Newsmaker – Xolile George: The man to make local government work

2014-08-03 15:00

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When Xolile George took the reins at the SA Local Government Association (Salga) in 2007, municipalities didn’t take the organisation seriously.

Salga kept getting adverse audit results, which made it difficult for George and his team even to get municipalities to sign up as members.

Only 144 of the 384 municipalities at the time paid Salga their membership fees – this is not a legal requirement for municipalities.

“I walked into an organisation with a long his-tory of bad administration, bad audits and stakeholders who had no confidence in Salga.

“I asked the Salga executive to give me a chance and not to write off the R184?million we were owed,” said George.

Three months later, 90% of the municipalities had paid their levies. Today, 98% pay their levies on time.

The association has received clean audits for two years in a row.

With his own house swept clean, George – a former director of economic development for the City of Johannesburg – has spent the past seven years pleading with politicians to commit themselves to monitoring how their municipalities spend taxpayers’ money.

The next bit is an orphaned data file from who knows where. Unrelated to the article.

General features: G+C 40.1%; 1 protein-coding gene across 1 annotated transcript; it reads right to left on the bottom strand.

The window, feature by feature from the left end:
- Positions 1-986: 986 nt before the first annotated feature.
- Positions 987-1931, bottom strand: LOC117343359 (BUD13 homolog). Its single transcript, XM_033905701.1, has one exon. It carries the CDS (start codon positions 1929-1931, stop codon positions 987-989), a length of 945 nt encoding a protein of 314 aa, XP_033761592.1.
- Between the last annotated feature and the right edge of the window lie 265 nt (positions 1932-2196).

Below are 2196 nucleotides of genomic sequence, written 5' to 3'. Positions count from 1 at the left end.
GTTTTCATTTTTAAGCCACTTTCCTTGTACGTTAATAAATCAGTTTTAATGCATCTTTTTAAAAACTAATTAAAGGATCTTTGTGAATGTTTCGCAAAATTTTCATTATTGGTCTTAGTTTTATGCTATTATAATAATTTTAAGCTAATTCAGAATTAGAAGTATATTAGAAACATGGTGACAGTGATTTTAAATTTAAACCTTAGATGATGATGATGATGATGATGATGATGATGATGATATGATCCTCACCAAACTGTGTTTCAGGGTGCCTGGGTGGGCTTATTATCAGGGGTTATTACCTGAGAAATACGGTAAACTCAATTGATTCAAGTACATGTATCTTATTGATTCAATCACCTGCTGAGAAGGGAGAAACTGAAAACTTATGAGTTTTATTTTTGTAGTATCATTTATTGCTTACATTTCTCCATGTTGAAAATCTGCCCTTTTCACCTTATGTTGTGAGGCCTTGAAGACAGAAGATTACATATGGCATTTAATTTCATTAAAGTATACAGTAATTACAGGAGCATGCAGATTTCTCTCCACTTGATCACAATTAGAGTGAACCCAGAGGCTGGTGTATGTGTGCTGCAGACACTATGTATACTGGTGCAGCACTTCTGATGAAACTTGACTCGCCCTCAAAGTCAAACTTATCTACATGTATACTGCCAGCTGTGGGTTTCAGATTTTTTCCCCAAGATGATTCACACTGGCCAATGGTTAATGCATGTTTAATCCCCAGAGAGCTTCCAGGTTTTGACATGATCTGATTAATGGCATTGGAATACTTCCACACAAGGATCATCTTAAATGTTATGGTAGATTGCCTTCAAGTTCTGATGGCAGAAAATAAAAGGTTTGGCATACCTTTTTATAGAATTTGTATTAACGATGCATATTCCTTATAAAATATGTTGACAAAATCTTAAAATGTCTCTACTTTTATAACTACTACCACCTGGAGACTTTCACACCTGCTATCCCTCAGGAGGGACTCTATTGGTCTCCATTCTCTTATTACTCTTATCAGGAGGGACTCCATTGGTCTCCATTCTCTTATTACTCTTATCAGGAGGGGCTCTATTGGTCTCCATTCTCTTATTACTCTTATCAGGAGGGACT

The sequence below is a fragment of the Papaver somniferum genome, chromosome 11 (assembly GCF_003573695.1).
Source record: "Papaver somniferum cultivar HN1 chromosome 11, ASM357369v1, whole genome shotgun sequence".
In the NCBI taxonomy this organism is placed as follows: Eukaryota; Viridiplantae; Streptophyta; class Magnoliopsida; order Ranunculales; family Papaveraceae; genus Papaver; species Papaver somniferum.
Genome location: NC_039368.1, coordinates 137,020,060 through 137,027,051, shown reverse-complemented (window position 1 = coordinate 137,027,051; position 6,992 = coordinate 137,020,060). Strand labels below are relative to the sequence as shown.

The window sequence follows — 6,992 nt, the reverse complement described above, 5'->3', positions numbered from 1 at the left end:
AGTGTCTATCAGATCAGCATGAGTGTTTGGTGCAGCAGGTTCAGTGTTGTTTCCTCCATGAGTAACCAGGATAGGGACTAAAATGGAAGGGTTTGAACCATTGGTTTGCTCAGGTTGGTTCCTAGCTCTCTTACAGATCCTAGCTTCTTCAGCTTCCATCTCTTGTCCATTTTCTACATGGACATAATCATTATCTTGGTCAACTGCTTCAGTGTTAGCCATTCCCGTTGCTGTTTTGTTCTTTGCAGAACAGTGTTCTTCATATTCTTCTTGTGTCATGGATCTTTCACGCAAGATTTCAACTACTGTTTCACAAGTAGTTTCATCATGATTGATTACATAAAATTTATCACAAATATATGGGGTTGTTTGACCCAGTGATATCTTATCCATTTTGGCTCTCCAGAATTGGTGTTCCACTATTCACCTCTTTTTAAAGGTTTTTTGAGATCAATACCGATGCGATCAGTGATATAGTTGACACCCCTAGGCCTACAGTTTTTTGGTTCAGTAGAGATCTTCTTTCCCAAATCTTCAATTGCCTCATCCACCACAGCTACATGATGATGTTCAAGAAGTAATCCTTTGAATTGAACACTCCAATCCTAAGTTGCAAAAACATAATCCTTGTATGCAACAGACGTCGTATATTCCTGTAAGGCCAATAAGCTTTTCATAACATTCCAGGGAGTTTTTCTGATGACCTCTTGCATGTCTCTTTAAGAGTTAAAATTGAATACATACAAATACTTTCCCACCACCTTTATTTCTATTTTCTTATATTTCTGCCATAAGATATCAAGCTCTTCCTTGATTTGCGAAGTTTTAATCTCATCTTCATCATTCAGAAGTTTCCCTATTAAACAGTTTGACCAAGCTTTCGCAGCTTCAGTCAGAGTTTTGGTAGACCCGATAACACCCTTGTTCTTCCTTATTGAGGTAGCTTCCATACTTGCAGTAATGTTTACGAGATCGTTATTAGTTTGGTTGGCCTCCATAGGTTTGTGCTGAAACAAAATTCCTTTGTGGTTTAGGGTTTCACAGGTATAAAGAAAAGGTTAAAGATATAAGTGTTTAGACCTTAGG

He spoke to City Press shortly after the launch of the latest local government turnaround pro-ject, the Municipal Audit Support Programme.

The project is a response to Auditor-General Kimi Makwetu’s presentation of a damning set of municipal audit results this week.

Makwetu and his team gave 79 municipalities disclaimed audits, which meant they could not show how they spent taxpayers’ money in the 2012/13 financial year.

But George said unless politicians really committed themselves to making it work, the programme would be a damp squib like so many before it.

He said politicians had constantly failed to sanction underperforming municipal officials or even set up committees to monitor how they spent money.

Makwetu was unimpressed with municipalities’ preparation and performance.

He said in his report that, had it not been a legal requirement for his office to audit all municipalities, it would have withdrawn entirely from the process.

Only 22 of the country’s 278 municipalities and eight of 41 municipal entities achieved clean audits.

This was a 5% improvement from the previous year when just nine municipalities and eight entities got a clean bill of health.

George echoed Makwetu’s main concern: even though the law is clear about what steps should be taken against officials who fail to comply with the law when spending money, this is not done.

“The more people see consequences, the more [they] will push for this kind of vigilance and ­accountability across the board.

“So investment in oversight is critical for ­political leadership.

“I’d say we’re halfway through getting municipalities’ finances in order, and come 2016 we could move local government to the desired state. But that means there must be consequences when there are problems,” George said.

“For a developing country that suffers a lack of skills, South African municipalities have ­progressed fairly well and they are less than 20 years old.

“All we need to do is to act decisively on wrongdoing and that doesn’t require 15 years.

“We can act on these transgressions now.”

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